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Sci-Tech

NASA wants to catch the solar wind to sail through space

The space agency begins testing a revolutionary new sail that aims to harness solar wind for propellant-free propulsion.

Concept that illustrates the spokes of the E-Sail.

NASA/MFSC

The edge of the solar system is a long way away. It took Voyager 1, the only human-made object to travel beyond the edge of the solar system (a barrier called the heliopause), 35 years to get there. New Horizons is expected to reach the heliopause in 2047, a total travel time of 41 years.

With its new propellant-free propulsion technology, called E-Sail, NASA plans to harness the solar wind and reduce that travel time drastically.

"Our investigation has shown that an interstellar probe mission propelled by an E-Sail could travel to the heliopause in just under 10 years," engineer and principal E-Sail investigator Bruce Wiegmann said in a statement. "This could revolutionise the scientific returns of these types of missions."

The Heliopause Electrostatic Rapid Transit System E-Sail doesn't look much like a sail at all -- more like a giant naked umbrella made of 10 to 20 aluminium spokes, protruding from the centre of the spacecraft. Each of these spokes is extraordinarily thin, just the width of a paperclip, and very long, about 20 kilometres (12.5 miles). These would be pulled into position by centrifugal forces caused by the slow rotation of the craft.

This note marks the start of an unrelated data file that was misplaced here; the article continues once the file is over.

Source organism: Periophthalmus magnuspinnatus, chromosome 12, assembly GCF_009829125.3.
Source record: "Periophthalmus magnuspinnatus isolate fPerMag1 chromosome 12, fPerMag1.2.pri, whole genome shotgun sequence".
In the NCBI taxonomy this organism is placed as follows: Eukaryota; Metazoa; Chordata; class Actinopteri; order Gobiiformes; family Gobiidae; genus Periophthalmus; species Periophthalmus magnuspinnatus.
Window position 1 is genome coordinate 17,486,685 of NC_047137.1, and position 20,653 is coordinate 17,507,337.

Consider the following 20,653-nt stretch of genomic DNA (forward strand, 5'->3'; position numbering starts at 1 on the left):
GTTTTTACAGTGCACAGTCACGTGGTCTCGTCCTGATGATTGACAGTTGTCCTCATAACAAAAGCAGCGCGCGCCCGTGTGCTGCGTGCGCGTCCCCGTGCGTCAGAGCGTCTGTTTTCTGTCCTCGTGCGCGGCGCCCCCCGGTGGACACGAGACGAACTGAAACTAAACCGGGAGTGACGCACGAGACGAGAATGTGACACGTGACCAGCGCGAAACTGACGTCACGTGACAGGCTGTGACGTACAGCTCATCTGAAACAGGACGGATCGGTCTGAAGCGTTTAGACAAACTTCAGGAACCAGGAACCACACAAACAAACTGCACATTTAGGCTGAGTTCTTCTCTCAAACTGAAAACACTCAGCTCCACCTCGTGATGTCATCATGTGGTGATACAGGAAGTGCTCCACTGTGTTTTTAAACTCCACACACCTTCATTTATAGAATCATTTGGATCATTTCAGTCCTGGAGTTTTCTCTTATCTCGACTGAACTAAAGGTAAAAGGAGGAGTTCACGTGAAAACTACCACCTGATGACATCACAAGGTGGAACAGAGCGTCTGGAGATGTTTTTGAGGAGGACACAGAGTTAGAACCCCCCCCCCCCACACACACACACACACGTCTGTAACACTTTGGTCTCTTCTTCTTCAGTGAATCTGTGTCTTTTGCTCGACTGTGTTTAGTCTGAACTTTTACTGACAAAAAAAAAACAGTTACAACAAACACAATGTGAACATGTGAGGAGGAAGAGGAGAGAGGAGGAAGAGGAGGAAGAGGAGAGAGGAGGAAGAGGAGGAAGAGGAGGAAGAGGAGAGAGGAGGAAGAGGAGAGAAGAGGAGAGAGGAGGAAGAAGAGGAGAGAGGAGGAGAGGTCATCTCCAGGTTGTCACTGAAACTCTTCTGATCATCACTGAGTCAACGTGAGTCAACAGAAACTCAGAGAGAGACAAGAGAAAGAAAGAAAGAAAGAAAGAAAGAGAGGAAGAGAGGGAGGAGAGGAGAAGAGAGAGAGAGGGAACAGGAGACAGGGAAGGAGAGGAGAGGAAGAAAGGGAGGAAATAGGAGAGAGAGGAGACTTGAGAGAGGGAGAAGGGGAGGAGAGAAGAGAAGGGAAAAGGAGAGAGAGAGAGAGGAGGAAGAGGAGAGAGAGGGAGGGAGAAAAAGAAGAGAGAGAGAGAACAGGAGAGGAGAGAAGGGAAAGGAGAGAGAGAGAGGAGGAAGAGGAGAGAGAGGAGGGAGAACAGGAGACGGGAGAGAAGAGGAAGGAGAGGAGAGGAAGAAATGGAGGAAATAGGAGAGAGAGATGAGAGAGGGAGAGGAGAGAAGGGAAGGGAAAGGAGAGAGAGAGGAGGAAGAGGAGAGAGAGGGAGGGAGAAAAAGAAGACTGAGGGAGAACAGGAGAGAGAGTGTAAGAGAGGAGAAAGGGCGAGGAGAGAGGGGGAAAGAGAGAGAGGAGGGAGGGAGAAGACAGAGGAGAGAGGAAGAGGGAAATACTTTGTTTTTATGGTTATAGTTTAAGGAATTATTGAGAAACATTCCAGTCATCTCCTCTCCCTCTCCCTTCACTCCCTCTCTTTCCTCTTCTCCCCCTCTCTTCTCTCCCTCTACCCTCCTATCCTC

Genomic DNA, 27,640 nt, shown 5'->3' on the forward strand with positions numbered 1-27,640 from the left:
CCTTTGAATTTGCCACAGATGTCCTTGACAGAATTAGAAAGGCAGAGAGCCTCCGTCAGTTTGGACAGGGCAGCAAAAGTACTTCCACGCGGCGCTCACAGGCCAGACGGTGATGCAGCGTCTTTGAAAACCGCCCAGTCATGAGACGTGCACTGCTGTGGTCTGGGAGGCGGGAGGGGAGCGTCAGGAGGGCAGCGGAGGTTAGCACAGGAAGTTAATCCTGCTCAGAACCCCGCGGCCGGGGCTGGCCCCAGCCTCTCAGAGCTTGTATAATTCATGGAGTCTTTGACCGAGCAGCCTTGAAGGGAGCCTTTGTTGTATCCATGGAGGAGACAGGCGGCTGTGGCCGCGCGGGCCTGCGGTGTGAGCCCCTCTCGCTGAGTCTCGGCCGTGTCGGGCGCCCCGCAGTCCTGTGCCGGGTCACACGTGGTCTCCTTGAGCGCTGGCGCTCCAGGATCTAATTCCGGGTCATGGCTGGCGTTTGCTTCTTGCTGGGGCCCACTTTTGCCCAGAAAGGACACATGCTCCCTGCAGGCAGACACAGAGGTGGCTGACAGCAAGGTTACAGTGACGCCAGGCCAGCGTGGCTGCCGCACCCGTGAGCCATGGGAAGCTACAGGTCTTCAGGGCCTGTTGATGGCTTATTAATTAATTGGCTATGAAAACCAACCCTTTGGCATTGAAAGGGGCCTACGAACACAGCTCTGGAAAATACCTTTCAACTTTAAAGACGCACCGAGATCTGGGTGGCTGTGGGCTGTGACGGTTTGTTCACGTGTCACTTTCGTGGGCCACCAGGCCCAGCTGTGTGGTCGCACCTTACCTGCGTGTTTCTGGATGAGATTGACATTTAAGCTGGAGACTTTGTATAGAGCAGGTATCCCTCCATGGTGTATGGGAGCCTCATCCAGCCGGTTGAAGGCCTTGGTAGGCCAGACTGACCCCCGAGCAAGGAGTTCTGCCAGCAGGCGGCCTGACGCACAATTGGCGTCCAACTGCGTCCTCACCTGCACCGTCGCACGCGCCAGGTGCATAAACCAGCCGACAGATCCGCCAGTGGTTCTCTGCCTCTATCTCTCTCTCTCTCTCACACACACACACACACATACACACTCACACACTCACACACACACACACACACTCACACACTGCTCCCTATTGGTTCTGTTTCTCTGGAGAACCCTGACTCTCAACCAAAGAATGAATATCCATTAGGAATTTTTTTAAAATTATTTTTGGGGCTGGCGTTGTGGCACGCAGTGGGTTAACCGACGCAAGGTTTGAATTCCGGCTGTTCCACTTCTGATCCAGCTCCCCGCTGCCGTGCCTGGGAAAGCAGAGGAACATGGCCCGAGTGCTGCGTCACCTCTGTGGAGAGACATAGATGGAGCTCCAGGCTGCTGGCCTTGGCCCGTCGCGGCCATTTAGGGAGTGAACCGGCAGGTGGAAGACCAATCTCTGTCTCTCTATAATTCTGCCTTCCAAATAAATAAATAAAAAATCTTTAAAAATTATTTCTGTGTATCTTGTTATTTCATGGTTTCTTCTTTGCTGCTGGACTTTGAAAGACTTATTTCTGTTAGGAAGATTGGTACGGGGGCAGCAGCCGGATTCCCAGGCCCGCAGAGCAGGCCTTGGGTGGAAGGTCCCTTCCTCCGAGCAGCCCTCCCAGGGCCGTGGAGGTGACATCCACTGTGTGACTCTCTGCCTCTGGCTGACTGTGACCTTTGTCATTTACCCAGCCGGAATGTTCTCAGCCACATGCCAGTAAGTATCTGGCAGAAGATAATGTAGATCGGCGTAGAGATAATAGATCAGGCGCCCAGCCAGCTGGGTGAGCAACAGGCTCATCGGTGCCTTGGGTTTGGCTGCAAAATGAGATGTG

And it doesn't work like a terrestrial sail that is pushed by the wind itself.

"The sun releases protons and electrons into the solar wind at very high speeds -- 400 to 750 kilometers per second," Wiegmann explained. "The E-Sail would use these protons to propel the spacecraft."

The E-Sail's positively charged spokes would repel the protons electrostatically, which would in turn propel the craft. This is currently being tested in NASA's High Intensity Solar Environment Test system. This is a controlled plasma chamber that simulated plasma in space, and the team is testing the rate of proton and electron collisions with a positively charged stainless steel wire, which will degrade very little and allow for longer testing.

The plasma chamber where the wire is being tested.

NASA/MSFC/Emmett Given

There are several challenges involved in using the sails for propulsion. This has been demonstrated with the solar sail, a similar concept that uses light for propulsion. One of these is how far it can travel: At about 5AU (1AU is roughly the distance between the Earth and the sun) from the sun, light energy dissipates, and acceleration stops.

With the HERTS E-Sail, this could be less of a problem. The wires generate an electric field, the size of which increases the farther it gets from the sun. At 1AU, it would be around 600 square kilometres (232 square miles). At 5AU, it would be around 1,200 square kilometres (463 square miles). This would in turn increase its acceleration range. And, of course, it uses protons instead of photons.

"With the continuous flow of protons, and the increased area, the E-Sail will continue to accelerate to 16-20 AU -- at least three times farther than the solar sail," Wiegmann said. "This will create much higher speeds."